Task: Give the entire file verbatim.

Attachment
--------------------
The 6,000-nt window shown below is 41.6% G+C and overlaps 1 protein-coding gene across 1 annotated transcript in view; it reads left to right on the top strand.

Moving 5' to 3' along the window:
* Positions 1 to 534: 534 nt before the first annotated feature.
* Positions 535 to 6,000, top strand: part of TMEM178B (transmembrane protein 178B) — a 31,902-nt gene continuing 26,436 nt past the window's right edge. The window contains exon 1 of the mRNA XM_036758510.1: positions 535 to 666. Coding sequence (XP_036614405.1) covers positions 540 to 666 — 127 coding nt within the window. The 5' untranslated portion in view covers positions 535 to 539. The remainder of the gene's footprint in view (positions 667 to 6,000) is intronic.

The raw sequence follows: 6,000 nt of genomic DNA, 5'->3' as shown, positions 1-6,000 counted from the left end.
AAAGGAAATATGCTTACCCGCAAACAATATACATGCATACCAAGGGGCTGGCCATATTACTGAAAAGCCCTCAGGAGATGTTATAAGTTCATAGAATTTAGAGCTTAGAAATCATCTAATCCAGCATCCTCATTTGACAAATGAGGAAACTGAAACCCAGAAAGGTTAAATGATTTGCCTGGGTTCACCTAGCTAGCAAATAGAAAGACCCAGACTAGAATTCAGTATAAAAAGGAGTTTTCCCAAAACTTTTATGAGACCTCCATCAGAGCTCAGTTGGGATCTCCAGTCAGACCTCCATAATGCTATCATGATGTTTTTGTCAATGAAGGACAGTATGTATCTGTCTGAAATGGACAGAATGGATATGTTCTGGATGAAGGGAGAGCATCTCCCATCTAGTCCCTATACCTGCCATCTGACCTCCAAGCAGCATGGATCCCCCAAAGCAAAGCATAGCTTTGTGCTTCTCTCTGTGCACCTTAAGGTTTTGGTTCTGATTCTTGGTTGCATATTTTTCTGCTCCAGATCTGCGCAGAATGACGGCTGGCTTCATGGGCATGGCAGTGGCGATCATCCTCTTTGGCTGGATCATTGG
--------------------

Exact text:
The 6,000-nt window shown below is 41.6% G+C and overlaps 1 protein-coding gene across 1 annotated transcript in view; it reads left to right on the top strand.

Moving 5' to 3' along the window:
* Positions 1 to 534: 534 nt before the first annotated feature.
* Positions 535 to 6,000, top strand: part of TMEM178B (transmembrane protein 178B) — a 31,902-nt gene continuing 26,436 nt past the window's right edge. The window contains exon 1 of the mRNA XM_036758510.1: positions 535 to 666. Coding sequence (XP_036614405.1) covers positions 540 to 666 — 127 coding nt within the window. The 5' untranslated portion in view covers positions 535 to 539. The remainder of the gene's footprint in view (positions 667 to 6,000) is intronic.

The raw sequence follows: 6,000 nt of genomic DNA, 5'->3' as shown, positions 1-6,000 counted from the left end.
AAAGGAAATATGCTTACCCGCAAACAATATACATGCATACCAAGGGGCTGGCCATATTACTGAAAAGCCCTCAGGAGATGTTATAAGTTCATAGAATTTAGAGCTTAGAAATCATCTAATCCAGCATCCTCATTTGACAAATGAGGAAACTGAAACCCAGAAAGGTTAAATGATTTGCCTGGGTTCACCTAGCTAGCAAATAGAAAGACCCAGACTAGAATTCAGTATAAAAAGGAGTTTTCCCAAAACTTTTATGAGACCTCCATCAGAGCTCAGTTGGGATCTCCAGTCAGACCTCCATAATGCTATCATGATGTTTTTGTCAATGAAGGACAGTATGTATCTGTCTGAAATGGACAGAATGGATATGTTCTGGATGAAGGGAGAGCATCTCCCATCTAGTCCCTATACCTGCCATCTGACCTCCAAGCAGCATGGATCCCCCAAAGCAAAGCATAGCTTTGTGCTTCTCTCTGTGCACCTTAAGGTTTTGGTTCTGATTCTTGGTTGCATATTTTTCTGCTCCAGATCTGCGCAGAATGACGGCTGGCTTCATGGGCATGGCAGTGGCGATCATCCTCTTTGGCTGGATCATTGG